Thursday, March 31, 2011

Wednesday, March 30, 2011

PEOPLE LIKE US: "Welcome Abroad"

We've been singing the praises of UK's master sound collagist People Like Us for ages, but she just might have released her best work yet. Well, actually the album "Welcome Abroad" won't be released for a month (thru illegal-art), but you can listen to it streaming

The 17-song collection sustains a marvelously trippy feel throughout, with hallucinogenic fragments of old easy-listening records melting and morphing into each other, even as kitsch-fests like "Happy Lost Songs" had me laffin'. At the other end of the emotional spectrum, songs like "Lost In The Dark" are genuinely moving. And "The Sound Of The End Of Music" proves just what I've always suspected: that The Doors weren't doing much more than playing corny showtunes.

The following artists are listed, but there's plenty more: The Beatles, Ennio Morricone, Danny Kaye, Bob Dylan, Rod McKuen, Elton John, Gene Pitney, Elvis Presley, Dionne Warwick, John Denver, Julie London, and Queen. And the use of hissy old '78s is duly noted and appreciated.

Sunday, March 27, 2011

Dr. Sarcofiguy

Dr. Sarcofiguy says he is "...part of a group of wonderfully bizarre people who perform as horror hosts. I have a show in Northern Virginia called Spooky Movie Television. I’ve been performing as the character Dr. Sarcofiguy (The first and only African-American Horror Host!) since 1995."

It's good to know that the regional tv horror host is one American institution that has not died out. Make that the singing
regional tv horror host: like his predecessors John Zacherly, Tarantula Girl (aka Tarantula Ghoul) and Elvira, Dr. Sarcofiguy has a musical side. Check his debut album Demo(ns) The Many Moods of Dr. Sarcofiguy. It's pretty groovy r'n'b, recalling the likes of Stevie Wonder or Barry White. If Barry White sang about vampires, that is. Sarcofiguy isn't the unhinged singer that Screamin' Jay Hawkins was (he croons in a smooth baritone) but he's the closest thing to it today. The absolutely brilliant song "My Girlfriend is On Fire" is even in that lurching waltz tempo Hawkins favored for such songs as "I Put A Spell On You."

I'm in the process of switching over to a new computer, so I don't have a way to host mp3s right now (tho I should be able to resume putting albums up on Mediafire shortly). I wanted to post the song "My Girlfriend is On Fire," but since that ain't happenin', Dr. Sarcofiguy has personally posted - just for us! - a streaming version of it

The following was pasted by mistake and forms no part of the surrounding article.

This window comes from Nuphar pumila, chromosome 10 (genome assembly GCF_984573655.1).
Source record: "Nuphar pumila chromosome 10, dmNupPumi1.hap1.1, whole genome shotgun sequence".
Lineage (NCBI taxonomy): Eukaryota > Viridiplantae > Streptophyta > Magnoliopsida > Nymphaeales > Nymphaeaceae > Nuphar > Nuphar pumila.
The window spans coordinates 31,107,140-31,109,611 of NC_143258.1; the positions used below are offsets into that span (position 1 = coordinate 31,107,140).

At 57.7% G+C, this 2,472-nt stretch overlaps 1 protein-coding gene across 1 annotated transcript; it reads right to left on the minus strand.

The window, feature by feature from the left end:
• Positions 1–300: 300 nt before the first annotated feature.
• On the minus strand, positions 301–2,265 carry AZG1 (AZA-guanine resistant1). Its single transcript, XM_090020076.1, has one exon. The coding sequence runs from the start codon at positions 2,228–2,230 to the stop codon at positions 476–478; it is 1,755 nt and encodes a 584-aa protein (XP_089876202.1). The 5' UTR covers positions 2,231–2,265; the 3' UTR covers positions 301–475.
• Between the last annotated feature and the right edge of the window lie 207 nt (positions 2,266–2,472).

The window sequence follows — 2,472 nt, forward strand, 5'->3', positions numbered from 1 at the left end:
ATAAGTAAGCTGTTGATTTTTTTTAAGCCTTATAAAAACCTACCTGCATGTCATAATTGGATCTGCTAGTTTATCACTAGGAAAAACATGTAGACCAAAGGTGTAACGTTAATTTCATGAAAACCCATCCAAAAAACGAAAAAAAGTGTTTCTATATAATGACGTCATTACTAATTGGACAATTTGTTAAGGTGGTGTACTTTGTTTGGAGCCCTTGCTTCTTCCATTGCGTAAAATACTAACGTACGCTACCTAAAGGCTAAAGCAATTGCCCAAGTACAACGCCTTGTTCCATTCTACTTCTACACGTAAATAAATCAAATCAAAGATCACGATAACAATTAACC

along with another bizarre beauty, "Nosferatu." Oh, and Elvira's back! After 19 years. Don't know if "Movie Macabre" is available anywhere outside of Los Angeles right now, but it's worth a trip here to check it out - it's been spook-tacular so far.

Wednesday, March 23, 2011


Planet Earth just got a little more boring. Zoogz is dead at age 57 after a long illness. We posted 10 big albums by the man last year.


UPDATE 4/4/11: Ah, poop, the excellent performance from the 'Uncle Floyd' show was taken down. So here's another Zoogz vid, a great devolved cover of Olivia Newton-John's 'Physical':

Thursday, March 17, 2011


My home computer has died, hence, I'm writing this from work (looks nervously around). So, for the time being, I can't post any mp3s you nice folks have been sending me, or record any vinyl. That ever-growing pile of thrift-store records will have to wait. That's okay, there's plenty of stuff a-happenin' in the vast inter-webular 'net-lands out there that I can finally get around to reviewing, e.g.:

Full-Life is a Portland, OR-based center that provides "fulfillment for people with disabilities," and one of their activities is music. Thanks to the good folks at CLLCT, they have two internet releases, the electric guitars/drums raucous rave-up "
Tennessee Madonna & the Full Life All Stars," and a kind of solo album by female singer Polka Dotty, accompanied by acoustic guitar. What Dot's singing lacks in pitch is more than made up for in heartfelt lyrics and emotional performances. And I think the "oh yeah" guy's best song is the third one, with it's cool tribal drumming and powerful chord changes. Sonic Youth, step off.

After listening to stuff this pure and beautiful, I don't want to listen to "normal" music (it seems so artificial) or angry music - these are the kind of people we look upon with discomfort and pity, but the sunny outlook here makes the rest of us all seem like a buncha goddamn whiners.

The Full Life All-Stars

01 Portland is the Sweetest Things
02 I wish I was in Tennessee
03 California Girls
04 Mexico Radio
05 Grunge Rock Out
06 Start Singin'
07 Just Singing a Song
08 Workin Blues
09 Oh Yeah